Vampires need no introduction, so here's mine: They're blood-drinking, immortal power addicts. Legendarily, undead creatures have preyed on the living in many civilizations. Bram Stoker sucked the life force from the works of Transylvanian folklore scholar Emily Gerard for his 1897 novel Dracula. His immensely popular book, in turn, has been drained of its essence by many adapters. Playwright Kate Hamill's version is Dracula: a feminist revenge fantasy, currently running at Augustana College. But this show is probably not what you think it is.
For one thing, the word "revenge" doesn't fit, unless a woman failing to hop-to on her husband's command, or a different woman defending another with “Let her speak,” equals vengeance. Furthermore, the word "feminist" does not denote a stage full of strident ball-breakers yelling about fish without bicycles. This is a delightful, slightly skewed take on an iconic tale. Hamill has adapted several classic novels for the stage, with her own playful twists. This work is fairly new, having premiered in 2020, and Augustana's production is directed by Jennifer Popple, the college's assistant professor of theatre arts, with Allison McPeak as assistant director.
Jean Tegtmeyer gives an affecting, memorable portrayal of Renfield. Woeful, rapturous, yearning, and smug, the character here is Mrs. Renfield, a poet in a mental institution, and a crawling, sprawling supplicant who prays to Dracula as "Father," fervently anticipating her reward for her faithfulness. Renfield is onstage when the house opens and remains so, dimly lit, throughout the show and intermission, making us feel her interminable imprisonment – an achingly constant reminder of what the vampire has done to just this one victim alone.
James Wheeler, a 2021 Augie theatre-arts grad returning for this project, plays Dracula – a physically imposing, charming, convivial fellow (at first, anyway) with wealth and a god complex. The character is both an intimidating foe and a petty, contemptible, self-congratulatory blowhard, but Wheeler lands some very funny line reads, too. Anya Giordano as Drusilla and Maddie Miller as Marilla are perpetually hungry vampire sister-wives, though they're little more than Drac's servants. Giordana has a creepy, zombie-like physicality, while Miller threatens with menacing strength. Each actor also gets in some good one-liners in incidental roles.
Noah Johnson plays Jonathan, the unfortunate solicitor whom Dracula hired preparatory to buying land in England. Jonathan's customary discomfiture signals the horrors to come, but the portrayal is at times deliberately comedic, vaudeville-style. Johnson has an impressive range – he was also amusing, though mostly silent, in Augustana's The Memo in May, and likable and genuine in his goth garb in Tartuffe last October. Catherine Karn portrays Mina, Jonathan's wife, as intelligent and forthright, with a slightly befuddled air. Who wouldn't be befuddled, what with all the strange goings-on? (Remember, these folks have never even heard of vampires.) Though she's therefore often unsure how to proceed, Mina takes action and pitches in hard, but keeps her own mind.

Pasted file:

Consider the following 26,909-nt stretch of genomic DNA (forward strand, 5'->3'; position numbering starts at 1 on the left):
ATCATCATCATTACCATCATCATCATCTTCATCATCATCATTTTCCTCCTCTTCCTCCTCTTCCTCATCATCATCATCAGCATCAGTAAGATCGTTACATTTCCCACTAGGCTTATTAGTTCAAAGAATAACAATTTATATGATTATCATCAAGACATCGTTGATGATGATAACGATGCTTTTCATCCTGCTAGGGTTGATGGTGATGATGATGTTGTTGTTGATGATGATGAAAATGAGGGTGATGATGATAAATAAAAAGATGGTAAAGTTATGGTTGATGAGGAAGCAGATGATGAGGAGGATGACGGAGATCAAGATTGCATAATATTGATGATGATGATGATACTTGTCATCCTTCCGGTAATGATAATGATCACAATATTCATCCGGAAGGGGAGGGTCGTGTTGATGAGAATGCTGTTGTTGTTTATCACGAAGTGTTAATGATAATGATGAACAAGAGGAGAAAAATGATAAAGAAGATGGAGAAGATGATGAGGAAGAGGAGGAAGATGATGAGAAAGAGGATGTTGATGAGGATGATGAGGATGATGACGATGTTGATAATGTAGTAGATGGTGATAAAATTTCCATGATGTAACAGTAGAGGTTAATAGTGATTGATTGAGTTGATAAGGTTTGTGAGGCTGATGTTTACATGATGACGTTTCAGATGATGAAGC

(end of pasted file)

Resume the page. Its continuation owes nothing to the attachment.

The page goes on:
Gianna Zampogna plays Mina's school chum Lucy – vibrant and lively, until Dracula preys upon her. The changes in Lucy's character throughout the show are well-played and genuinely tragic, and I grieved. Jack Pawlak portrays Dr. Seward, Lucy's fiancé and head of Renfield's asylum, and his bluster and quasi-polite objections to any statement by a woman provide humor (though they're depressingly true-to-life). Seward's development during the story is touching, as well. Emma Watts is Dr. Van Helsing, who is utterly convincing and irresistibly charismatic as a vampire hunter with a wonderfully refreshing cut-the-BS persona. The sole American, she has difficulty making the Brits believe that Dracula is real, and immensely dangerous. Among other insights, Van Helsing points out that women's assertions of the supernatural – oral traditions, as they've historically been barred from reading or writing – are often dismissed as old wives' tales. (Hey – old wives have seen some things.) Also, we realize that due to archaic laws, Jonathan "owns" Mina in enlightened England, as surely as Dracula "owns" his wives in backwater Transylvania.
Meanwhile, this Dracula's visual aspects were expertly done, and I've got to cheer dialect coach Ben Gougeon, as everyone's various accents were consistent and marvelous. The weakest aspect in Popple's production – or at least in its second-to-last rehearsal – are the long scene changes; on Tuesday night, they were completed in deathly silence, with no transition music, and needlessly stretched out the run time.
Though I enjoyed this production, and the ending offered hope, I didn't leave feeling avenged. The Victorian zeitgeist regarding gender roles is distressingly similar to today's. How many times have I been sneeringly informed, "You're not to my taste," as Dracula does here? I walked warily to my car in the dark, musing how hard-won rights are disappearing. Economic injustice, harassment, abuse – even murder by our own partners – are still daily threats, even in America. At the height of the pandemic, I read of a man telling a friend that due to COVID-19, he was always nervous in public, his anxiety spiking whenever he saw anyone on the street. She said, "That's how women feel all the time." The truest word in the play's title is "fantasy," because right now, equality is just that.
Dracula: a feminist revenge fantasy runs at Augustana College's Brunner Theatre Center (3750 Seventh Avenue, Rock Island IL) through October 15, and more information and tickets are available by calling (309)794-7806 and visiting Augustana.edu/tickets.